Just looking in a fly fishing catalog gets the virus symptoms to act up. I ordered a new 7’6” 4weight, 4piece fly rod this year. I haven’t got it yet but just looking in the catalog brings sweat to my brow, wondering if I ordered the right fly rod. Will I have to get used to the fly rod as to change my casting stroke? Will the cork handle have the right feel as my other rods do? Will I be able to quick cast side arm or a short overhead cast so I won’t get caught up during my back-cast on obstacles on the small creeks I’ll be using it for? Will it come apart while casting like my five-piece fly rod did and have to send it back to the manufacturer for a replacement? Looking in the catalog I’ll see maybe another rod I like or maybe should have bought instead, questioning my background check on the rod I ordered?
Every morning I awake to a brighter day outside. Through the window Spring is near, though the cold frigid morning air doesn’t want to give up the wintry feel. The robins are already chirping and scavenging around, just like the first week of trout season. It gets me tensed up sometimes knowing that the early trout season seems so close yet so much more time to wait for the first major May fly hatch.
Walking out in the morning on my way to work a cold wind slaps across my face like the early spring mornings of so many past spring fishing experiences. My van sits in the drive, warming up, begging me, “Let’s go fishing?” Once I’m out of the hustle and bustle of morning traffic I drop down the road, on my way to work, and as I cross the bridge overlooking the Clarion River the virus symptoms return. I recall last fall float tubing the river up in Cooksburg casting and catching trout and smallmouth on Humpy’s and Wulff patterns. My knees get weak as I daydream about float tubing until the guy behind me beeps his horn when my van slows because my foot is no longer on the gas pedal. A time lapse, it happens every time I see a body of water flowing between two forested banks.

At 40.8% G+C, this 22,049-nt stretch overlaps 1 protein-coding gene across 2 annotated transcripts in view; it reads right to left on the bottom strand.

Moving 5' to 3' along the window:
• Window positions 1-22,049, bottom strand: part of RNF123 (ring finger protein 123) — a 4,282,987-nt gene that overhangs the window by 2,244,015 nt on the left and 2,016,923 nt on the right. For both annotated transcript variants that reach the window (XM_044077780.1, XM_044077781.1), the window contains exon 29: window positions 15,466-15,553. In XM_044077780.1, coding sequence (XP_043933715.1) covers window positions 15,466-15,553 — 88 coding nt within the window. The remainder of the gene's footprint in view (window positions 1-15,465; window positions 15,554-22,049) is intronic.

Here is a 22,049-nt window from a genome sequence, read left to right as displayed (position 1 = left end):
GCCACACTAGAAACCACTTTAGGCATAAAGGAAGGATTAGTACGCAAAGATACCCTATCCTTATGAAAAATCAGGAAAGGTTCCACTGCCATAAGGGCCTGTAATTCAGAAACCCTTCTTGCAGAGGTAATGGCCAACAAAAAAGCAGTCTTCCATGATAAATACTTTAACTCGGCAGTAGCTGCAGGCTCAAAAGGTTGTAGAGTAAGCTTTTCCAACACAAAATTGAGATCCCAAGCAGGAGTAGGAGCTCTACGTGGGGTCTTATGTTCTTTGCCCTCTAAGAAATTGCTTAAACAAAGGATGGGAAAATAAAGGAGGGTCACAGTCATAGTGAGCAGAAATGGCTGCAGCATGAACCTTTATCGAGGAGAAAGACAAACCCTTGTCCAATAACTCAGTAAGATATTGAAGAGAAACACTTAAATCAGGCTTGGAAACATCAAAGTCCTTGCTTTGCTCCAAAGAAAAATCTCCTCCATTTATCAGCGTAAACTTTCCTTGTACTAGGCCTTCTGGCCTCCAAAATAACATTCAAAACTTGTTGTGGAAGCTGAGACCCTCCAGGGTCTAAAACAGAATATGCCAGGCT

A break in the weather last Sunday got me going to the closest flyfishing only stream for a couple of hours. Caught a bunch of trout with nymphs and a new cress bug pattern until I couldn’t feel my fingers any more and didn’t have enough strength or mobility in my fingers to tie yet another fly on the tippet. This calmed the virus down like a menthol throat lozenger soothes a sore throat for a short period of time. Long enough to have a beer at the local bar and smoke a stogie after a short successful day before going back home. Hanging my neoprene’s up to dry down in the basement and as I put my fishing gear bag on the table smelling the scent of fresh fish on my fishing net. Putting my rod case up against the wall next to my other rod’s in My Room. Seeing the in-season fish stocking copies on my bookshelf started the symptoms all over again. I wanted to pick them up and reread them like I have so many times since last Saturday. My fly tying desk begging me to sit down and tie flies to make sure I’m really ready for this season. Even looking at the date on my calendar gives me frantic goose bumps seeing the picture of a guy casting a rod in the middle of Kettle Creek.
I sit down and think of pleasant thoughts. Like the time my boys and I were up at Kettle Creek. It was a cool early morning in the second week of June. I dropped the boys off upstream so they can fish down to where they can catch up to me. I drove down the road and parked along side of the stream. I got my gear on and started down towards the stream when I saw something move up ahead to my left apiece. A lone deer was feeding in this early morn just beyond the skunk cabbage upon the forest floor. I noticed down along the stream fog was lifting slowly. I crept back to my van and got my 35mm camera. Put on the zoom lens and started back towards the stream. I got a few pictures of the deer pawing and eating. Then I decided to walk down to the creek. Setting the aperture and adjusting the focus I got a few good picture of the fog rising from the creek. Already I noticed dimples on the water and took some photos of trout sipping midges. I remember how content I was, relaxed, calm, no fly fishing on the Brain virus.
Daydreaming on my fly tying chair the last thing I remembered I was stooped on one knee casting a #16 blue quill tied to a 7x tapered leader to one of those quiet sipping trout…… Z-Z-Z-Z-z-z-z-z